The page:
Blessings Jar

Not Quite Amish LIving November

The busiest season of the year is upon us. Thanksgiving, Christmas, and New Year are all right around the corner.

How do you keep from drowning in the commercialism, busyness, and pulls on your time?

For our family it is a matter of reconnecting with our roots and remembering cherished family traditions.

Our  Blessing Jar is a family tradition that goes back to 1999. At that time we only had two children and couldn’t possibly have even imagined the changes the next few years would bring, with both joys and trials. Our family expanded in 2000 to include three adopted children as well.

Our most cherished family tradition occurs on Thanksgiving Day. We have lunch at our house for our family (our kids, my niece, and family.) Late afternoon then finds our immediate family meandering up the street to Wagoner’s Tree lot, where we have picked out our tree every year for more than fifteen years.

We come home, drag the tree in the house, and start decorating.

Christmas Tree Decorating Tradition

Point of Grace Christmas CD must be playing, and Russian tea must be served.

It truly is the highlight of our year, a tradition we hold to tightly and joyfully.

There is much jostling and joking as we decorate the tree. Specific rituals have to be followed and mom has to take pictures.

Once the tree is decorated we gather around our table and take out our blessing jar. This special little jar sits on our kitchen table year round, reminding us to take time to appreciate God’s blessings, both small and large.

No special paper needed. Any scrap will do! We then go around the table and one by one open the slips of paper, seeing the blessings of our lives laid before us.

As we read from the past year we are always reminded of the ways God has taken the good and bad times and turned them into family memories, a tangible picture of God’s love for us.

I cannot begin to tell you how we look forward to this time. As our family ages and changes we welcome new members and treasure those to come in future years.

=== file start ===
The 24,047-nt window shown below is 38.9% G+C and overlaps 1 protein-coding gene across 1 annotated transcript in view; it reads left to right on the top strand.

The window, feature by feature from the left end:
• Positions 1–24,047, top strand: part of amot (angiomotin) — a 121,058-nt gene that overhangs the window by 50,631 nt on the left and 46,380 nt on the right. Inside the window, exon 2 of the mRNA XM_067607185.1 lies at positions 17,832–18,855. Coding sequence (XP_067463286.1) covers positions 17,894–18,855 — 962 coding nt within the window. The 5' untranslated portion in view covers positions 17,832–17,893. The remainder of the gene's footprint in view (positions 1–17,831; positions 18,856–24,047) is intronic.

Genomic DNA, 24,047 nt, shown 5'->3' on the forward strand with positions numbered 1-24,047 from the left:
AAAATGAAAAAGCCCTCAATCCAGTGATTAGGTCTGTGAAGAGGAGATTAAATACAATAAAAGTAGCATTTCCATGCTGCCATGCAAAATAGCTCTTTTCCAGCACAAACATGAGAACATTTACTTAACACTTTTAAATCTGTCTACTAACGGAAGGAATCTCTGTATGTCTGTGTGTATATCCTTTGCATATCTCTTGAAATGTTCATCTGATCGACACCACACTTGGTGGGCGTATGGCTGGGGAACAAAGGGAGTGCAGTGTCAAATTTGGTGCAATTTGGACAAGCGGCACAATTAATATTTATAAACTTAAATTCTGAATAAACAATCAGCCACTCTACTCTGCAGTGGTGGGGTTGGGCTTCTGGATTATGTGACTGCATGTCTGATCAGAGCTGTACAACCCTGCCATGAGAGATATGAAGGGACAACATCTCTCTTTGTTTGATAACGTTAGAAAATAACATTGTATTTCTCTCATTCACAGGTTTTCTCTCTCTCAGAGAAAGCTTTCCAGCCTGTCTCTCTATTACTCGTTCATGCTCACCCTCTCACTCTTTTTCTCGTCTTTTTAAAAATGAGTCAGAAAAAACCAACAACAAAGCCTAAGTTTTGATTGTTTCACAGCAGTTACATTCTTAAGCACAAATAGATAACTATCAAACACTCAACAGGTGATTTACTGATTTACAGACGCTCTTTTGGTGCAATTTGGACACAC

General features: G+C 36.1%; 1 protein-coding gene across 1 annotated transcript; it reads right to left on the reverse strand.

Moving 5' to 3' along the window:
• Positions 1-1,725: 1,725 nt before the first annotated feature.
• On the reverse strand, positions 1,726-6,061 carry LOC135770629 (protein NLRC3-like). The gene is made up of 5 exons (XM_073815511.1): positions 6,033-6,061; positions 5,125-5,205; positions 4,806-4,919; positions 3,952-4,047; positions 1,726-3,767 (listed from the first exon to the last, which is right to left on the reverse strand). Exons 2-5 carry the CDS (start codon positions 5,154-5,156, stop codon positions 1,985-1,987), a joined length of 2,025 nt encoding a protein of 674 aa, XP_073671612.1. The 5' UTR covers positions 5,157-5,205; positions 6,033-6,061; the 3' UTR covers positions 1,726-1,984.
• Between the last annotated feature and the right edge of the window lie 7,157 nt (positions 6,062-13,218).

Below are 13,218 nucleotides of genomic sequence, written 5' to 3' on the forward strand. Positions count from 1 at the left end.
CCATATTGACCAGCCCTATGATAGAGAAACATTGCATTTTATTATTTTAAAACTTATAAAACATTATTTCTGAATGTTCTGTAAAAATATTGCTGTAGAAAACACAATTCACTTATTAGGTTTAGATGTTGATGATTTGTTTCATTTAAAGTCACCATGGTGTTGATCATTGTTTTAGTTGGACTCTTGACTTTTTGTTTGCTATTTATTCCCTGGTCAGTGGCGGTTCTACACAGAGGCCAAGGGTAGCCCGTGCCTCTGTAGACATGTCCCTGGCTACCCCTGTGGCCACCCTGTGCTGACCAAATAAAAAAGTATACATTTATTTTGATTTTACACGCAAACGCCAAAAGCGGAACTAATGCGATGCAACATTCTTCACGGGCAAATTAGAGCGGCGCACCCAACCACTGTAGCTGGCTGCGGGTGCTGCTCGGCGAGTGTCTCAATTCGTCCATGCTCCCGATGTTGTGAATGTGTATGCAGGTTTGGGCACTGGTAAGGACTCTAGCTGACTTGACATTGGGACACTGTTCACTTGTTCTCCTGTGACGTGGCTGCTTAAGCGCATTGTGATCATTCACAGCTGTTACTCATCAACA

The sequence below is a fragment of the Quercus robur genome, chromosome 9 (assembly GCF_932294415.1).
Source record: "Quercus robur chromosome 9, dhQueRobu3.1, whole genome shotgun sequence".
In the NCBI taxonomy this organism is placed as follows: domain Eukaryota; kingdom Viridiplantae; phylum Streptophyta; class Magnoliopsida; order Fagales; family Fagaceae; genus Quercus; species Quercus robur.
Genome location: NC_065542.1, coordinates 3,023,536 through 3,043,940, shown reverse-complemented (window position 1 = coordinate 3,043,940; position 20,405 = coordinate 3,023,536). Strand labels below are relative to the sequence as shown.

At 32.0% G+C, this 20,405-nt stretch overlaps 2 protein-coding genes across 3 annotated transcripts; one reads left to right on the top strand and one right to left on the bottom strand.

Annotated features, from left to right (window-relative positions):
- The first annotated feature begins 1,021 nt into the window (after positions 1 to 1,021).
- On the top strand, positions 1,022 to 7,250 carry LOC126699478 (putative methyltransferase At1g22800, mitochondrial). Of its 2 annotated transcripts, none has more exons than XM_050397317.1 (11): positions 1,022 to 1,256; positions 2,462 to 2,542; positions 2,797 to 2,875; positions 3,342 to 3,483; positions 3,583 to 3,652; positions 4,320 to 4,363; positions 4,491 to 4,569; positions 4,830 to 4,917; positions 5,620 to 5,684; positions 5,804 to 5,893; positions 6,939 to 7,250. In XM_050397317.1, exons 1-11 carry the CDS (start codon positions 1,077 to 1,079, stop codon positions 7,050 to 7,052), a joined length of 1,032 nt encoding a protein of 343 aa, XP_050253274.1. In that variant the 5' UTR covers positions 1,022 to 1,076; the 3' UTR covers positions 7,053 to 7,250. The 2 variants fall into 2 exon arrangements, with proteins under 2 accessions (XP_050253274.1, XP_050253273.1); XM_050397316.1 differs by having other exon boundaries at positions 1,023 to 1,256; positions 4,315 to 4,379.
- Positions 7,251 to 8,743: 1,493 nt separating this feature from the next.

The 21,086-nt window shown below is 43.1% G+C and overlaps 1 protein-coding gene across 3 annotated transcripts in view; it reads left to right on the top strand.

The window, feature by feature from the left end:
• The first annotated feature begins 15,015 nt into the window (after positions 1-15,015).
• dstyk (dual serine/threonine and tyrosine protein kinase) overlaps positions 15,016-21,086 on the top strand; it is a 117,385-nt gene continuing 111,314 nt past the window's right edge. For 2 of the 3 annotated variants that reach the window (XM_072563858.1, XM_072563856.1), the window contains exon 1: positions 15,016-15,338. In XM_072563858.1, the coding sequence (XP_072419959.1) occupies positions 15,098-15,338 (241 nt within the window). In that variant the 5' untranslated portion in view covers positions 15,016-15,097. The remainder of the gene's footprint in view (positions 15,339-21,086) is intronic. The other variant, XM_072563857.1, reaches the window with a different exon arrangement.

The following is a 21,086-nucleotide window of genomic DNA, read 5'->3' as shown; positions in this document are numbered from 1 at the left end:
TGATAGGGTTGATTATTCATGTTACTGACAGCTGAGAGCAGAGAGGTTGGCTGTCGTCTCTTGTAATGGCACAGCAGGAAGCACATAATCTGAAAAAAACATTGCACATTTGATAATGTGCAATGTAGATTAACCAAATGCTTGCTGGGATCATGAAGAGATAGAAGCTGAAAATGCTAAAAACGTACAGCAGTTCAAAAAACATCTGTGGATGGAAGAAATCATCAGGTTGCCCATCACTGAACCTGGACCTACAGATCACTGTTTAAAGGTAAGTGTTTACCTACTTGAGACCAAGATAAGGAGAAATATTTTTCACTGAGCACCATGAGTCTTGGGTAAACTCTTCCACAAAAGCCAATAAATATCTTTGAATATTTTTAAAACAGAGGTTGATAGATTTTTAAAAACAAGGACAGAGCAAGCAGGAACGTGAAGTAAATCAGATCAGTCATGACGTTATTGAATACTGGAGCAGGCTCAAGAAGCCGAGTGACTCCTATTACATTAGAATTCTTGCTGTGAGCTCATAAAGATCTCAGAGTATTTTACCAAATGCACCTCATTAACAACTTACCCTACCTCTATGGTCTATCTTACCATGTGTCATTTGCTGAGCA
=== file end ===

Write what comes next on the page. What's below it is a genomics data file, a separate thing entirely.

Tips for instilling gratitude in your children:

  1. Start young. Even small children can be taught to say thank you to God through their prayers, songs and words.
  2. Reinforce. Point out to your children the many ways you are thankful to God for His provision, His love and your family.
  3. Model a thankful heart. Tell your children and spouse thank you for the gift of their lives each day.
  4. Encourage your children to say thank you and “catch” each other doing acts of service.
  5. As the children get older, have them look up scriptures on thanksgiving and write the verses out. Use them in art projects or special presents for friends and family members.

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Marty Walden (7 Posts)

Marty Walden has a passion for sharing her life, faith, adventures and dreams as a DIY, crafty, bargain hunting, homeschooling, memory keeping mom of both biological and adopted children. Her blog, Marty’s Musings, encourages readers to embrace the life God has given them through the gift and work of a loving home. She desires to live her life with transparency as she helps her adopted children heal their hearts, shares new experiences with her adult children and encourages her husband through the home they create together. Marty also has a second blog, A Woman After God's Own Heart, which features more of her personal story and faith walk.


Comments

  1. I love this idea, Marty. It’s like having a simple journal in a jar that you can bring out and everyone read bits and pieces at once – fun!

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